Subway deal could bring in millions
- By Brian Robinson
- Jul 30, 2001
The Massachusetts Bay Transportation Authority (MBTA) will pay nothing — and get millions of dollars in revenue — through a deal with Chicago-based
equipment and services supplier Andrew Corp. to install wireless antennas
in Boston subway stations.
The project is expected to be completed no later than the fall of 2003
and will allow subway riders to use mobile phones, receive wireless Internet
data on their laptops or handhelds and take advantage of wireless messaging
services on the underground system.
Andrew will pay all of the estimated $12 million to $15 million installation
cost and will collect revenue from payments made by the wireless companies
that want to provide services through the system. The MBTA will receive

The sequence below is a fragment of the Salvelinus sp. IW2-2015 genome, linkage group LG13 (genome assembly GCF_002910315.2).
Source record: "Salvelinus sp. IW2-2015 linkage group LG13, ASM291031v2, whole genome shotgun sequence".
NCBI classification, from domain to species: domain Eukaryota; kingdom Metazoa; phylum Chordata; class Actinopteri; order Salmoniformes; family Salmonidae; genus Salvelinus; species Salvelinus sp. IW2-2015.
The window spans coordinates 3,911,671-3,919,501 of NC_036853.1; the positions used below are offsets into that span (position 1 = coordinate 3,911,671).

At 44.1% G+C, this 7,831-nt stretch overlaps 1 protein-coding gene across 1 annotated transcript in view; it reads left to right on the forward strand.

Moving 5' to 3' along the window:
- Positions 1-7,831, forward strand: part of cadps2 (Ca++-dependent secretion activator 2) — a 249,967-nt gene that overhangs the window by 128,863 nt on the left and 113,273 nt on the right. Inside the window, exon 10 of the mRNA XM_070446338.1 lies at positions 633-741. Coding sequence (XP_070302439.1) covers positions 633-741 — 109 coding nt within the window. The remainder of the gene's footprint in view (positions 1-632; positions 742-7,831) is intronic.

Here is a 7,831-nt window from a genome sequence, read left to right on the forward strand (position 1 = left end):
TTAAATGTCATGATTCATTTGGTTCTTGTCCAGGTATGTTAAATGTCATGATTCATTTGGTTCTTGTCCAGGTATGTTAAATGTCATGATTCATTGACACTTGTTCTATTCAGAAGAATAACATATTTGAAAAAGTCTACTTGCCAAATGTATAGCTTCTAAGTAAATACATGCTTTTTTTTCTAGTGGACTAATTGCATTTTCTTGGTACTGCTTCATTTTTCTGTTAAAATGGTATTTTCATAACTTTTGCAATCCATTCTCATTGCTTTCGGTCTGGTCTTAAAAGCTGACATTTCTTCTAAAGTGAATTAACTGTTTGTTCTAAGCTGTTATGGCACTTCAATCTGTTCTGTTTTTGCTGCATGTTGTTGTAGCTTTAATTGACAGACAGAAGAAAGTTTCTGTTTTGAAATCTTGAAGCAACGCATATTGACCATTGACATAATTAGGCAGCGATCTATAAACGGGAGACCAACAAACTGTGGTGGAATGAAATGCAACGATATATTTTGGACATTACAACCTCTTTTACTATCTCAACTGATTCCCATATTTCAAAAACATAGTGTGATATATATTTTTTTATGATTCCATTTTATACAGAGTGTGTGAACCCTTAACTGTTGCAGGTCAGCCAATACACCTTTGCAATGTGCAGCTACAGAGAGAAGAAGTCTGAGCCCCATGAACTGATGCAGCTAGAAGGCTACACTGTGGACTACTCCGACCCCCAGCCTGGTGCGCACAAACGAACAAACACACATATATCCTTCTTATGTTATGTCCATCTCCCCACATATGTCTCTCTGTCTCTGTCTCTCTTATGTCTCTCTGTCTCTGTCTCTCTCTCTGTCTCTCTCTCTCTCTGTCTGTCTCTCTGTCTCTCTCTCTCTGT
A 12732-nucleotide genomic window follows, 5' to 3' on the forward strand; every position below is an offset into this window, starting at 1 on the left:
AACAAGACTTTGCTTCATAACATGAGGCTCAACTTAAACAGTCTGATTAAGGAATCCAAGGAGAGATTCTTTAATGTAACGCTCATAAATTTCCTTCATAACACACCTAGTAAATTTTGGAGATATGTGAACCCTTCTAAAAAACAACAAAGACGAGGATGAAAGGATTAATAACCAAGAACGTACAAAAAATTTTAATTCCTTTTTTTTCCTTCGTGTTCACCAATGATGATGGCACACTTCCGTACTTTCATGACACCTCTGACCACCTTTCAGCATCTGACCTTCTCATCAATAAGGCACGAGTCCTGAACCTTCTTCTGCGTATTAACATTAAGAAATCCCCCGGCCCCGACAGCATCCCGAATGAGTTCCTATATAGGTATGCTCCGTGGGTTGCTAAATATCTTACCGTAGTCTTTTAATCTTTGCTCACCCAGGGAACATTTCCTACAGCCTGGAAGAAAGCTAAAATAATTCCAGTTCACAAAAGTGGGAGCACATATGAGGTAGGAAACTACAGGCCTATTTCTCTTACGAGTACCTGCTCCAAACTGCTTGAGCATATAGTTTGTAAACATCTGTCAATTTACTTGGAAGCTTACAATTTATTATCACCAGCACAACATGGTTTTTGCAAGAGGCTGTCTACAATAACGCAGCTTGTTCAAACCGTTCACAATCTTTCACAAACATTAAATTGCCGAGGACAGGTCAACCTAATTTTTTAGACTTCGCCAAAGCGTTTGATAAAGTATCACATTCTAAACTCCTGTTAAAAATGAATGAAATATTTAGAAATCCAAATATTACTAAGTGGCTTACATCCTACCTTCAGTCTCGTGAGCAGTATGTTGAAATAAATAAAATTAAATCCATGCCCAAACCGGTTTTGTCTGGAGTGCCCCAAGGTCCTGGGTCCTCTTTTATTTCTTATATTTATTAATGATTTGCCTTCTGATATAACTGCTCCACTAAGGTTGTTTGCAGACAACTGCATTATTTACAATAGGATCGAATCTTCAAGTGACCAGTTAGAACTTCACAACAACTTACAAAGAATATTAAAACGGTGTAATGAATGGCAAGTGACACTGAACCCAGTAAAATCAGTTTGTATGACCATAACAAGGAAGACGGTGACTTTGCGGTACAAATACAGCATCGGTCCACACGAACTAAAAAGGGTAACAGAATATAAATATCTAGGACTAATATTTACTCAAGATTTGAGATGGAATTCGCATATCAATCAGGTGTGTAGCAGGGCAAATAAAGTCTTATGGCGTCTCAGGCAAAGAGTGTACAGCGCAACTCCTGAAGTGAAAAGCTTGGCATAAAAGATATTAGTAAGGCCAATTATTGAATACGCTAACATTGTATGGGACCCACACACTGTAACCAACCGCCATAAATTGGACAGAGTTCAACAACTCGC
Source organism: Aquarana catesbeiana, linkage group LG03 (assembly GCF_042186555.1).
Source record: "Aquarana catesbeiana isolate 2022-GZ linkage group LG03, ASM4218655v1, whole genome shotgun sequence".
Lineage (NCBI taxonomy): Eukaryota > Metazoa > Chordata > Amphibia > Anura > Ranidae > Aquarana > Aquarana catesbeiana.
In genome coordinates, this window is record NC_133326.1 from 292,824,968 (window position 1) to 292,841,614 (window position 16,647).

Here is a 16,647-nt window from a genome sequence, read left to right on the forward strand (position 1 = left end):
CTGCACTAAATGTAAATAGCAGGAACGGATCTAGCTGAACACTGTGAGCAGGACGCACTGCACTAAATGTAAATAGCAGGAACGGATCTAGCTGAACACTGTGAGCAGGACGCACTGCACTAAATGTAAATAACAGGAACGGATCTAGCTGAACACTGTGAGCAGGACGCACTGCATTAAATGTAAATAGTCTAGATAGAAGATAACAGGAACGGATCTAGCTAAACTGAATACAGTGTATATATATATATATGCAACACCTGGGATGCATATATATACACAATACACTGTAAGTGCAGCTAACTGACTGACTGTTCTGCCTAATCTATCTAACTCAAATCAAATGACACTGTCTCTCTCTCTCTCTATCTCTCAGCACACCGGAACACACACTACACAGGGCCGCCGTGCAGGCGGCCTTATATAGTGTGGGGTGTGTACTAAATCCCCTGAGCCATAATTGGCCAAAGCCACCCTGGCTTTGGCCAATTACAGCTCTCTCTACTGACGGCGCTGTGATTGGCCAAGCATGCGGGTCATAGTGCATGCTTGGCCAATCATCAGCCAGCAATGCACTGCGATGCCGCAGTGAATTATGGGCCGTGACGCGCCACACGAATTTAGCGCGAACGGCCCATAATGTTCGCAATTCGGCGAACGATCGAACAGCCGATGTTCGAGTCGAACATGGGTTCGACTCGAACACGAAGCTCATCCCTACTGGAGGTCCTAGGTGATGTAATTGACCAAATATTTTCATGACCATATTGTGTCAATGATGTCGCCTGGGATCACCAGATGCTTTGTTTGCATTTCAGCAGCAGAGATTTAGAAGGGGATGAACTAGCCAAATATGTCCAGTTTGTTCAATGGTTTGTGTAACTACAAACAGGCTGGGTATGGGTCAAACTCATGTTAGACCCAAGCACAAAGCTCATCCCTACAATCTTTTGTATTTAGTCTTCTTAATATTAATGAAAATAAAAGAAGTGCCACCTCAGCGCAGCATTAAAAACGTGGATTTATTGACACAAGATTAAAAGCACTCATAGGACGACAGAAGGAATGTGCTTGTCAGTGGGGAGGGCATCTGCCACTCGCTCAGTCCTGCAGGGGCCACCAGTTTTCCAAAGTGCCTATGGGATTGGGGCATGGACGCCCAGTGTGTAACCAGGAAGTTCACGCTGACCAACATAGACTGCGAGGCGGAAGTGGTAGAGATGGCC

a cut of those revenues, which officials believe could eventually total
over $2 million a year.
"Last year, we were presented with a five-year capital plan and a strict
budget under which we have to operate," said Lydia Rivera, an MBTA spokeswoman.
"Now we have to look for other ways to gets funds through the door. Andrew
Corp. made the presentation to us and, particularly since there was no cost
to us, we said "Why not?' "
Andrew has similar installations already running in Hong Kong's subway
system, as well as in other subterranean facilities such as New York's Lincoln
and Holland Tunnels.
There was some initial controversy about the Boston plan when people
objected because they thought that cell phone users would disturb their
daily commutes, Rivera said. In response, the MBTA will sponsor an awareness
campaign, stressing courteous behavior, and will designate special "wireless
free" cars on the subway, as well as cars given over solely to cell phone
Robinson is a freelance journalist based in Portland, Ore.
Brian Robinson is a freelance writer based in Portland, Ore.